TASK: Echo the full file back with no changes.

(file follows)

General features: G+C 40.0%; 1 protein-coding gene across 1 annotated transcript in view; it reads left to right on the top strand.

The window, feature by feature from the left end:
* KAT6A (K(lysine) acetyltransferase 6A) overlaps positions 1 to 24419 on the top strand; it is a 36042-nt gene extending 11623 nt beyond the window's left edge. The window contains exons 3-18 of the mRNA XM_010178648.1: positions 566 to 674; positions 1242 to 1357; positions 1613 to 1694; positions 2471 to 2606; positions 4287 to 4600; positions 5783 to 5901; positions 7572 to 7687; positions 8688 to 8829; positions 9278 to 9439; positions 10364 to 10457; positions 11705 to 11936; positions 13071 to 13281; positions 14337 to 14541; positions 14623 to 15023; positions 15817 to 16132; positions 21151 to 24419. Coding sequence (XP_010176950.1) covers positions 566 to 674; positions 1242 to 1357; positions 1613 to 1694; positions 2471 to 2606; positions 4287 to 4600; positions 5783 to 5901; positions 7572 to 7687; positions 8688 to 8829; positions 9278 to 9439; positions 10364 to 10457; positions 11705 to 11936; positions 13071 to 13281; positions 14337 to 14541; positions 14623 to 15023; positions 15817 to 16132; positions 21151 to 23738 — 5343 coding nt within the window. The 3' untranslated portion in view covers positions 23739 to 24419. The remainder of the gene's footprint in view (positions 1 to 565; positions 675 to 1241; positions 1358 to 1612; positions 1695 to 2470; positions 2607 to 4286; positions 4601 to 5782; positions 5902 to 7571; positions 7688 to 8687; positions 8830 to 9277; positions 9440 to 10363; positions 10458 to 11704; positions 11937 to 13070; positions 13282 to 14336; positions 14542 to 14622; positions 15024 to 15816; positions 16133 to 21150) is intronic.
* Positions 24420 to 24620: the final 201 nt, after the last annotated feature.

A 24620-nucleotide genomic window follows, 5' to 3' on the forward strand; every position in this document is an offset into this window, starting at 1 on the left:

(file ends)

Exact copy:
General features: G+C 40.0%; 1 protein-coding gene across 1 annotated transcript in view; it reads left to right on the top strand.

The window, feature by feature from the left end:
* KAT6A (K(lysine) acetyltransferase 6A) overlaps positions 1 to 24419 on the top strand; it is a 36042-nt gene extending 11623 nt beyond the window's left edge. The window contains exons 3-18 of the mRNA XM_010178648.1: positions 566 to 674; positions 1242 to 1357; positions 1613 to 1694; positions 2471 to 2606; positions 4287 to 4600; positions 5783 to 5901; positions 7572 to 7687; positions 8688 to 8829; positions 9278 to 9439; positions 10364 to 10457; positions 11705 to 11936; positions 13071 to 13281; positions 14337 to 14541; positions 14623 to 15023; positions 15817 to 16132; positions 21151 to 24419. Coding sequence (XP_010176950.1) covers positions 566 to 674; positions 1242 to 1357; positions 1613 to 1694; positions 2471 to 2606; positions 4287 to 4600; positions 5783 to 5901; positions 7572 to 7687; positions 8688 to 8829; positions 9278 to 9439; positions 10364 to 10457; positions 11705 to 11936; positions 13071 to 13281; positions 14337 to 14541; positions 14623 to 15023; positions 15817 to 16132; positions 21151 to 23738 — 5343 coding nt within the window. The 3' untranslated portion in view covers positions 23739 to 24419. The remainder of the gene's footprint in view (positions 1 to 565; positions 675 to 1241; positions 1358 to 1612; positions 1695 to 2470; positions 2607 to 4286; positions 4601 to 5782; positions 5902 to 7571; positions 7688 to 8687; positions 8830 to 9277; positions 9440 to 10363; positions 10458 to 11704; positions 11937 to 13070; positions 13282 to 14336; positions 14542 to 14622; positions 15024 to 15816; positions 16133 to 21150) is intronic.
* Positions 24420 to 24620: the final 201 nt, after the last annotated feature.

A 24620-nucleotide genomic window follows, 5' to 3' on the forward strand; every position in this document is an offset into this window, starting at 1 on the left: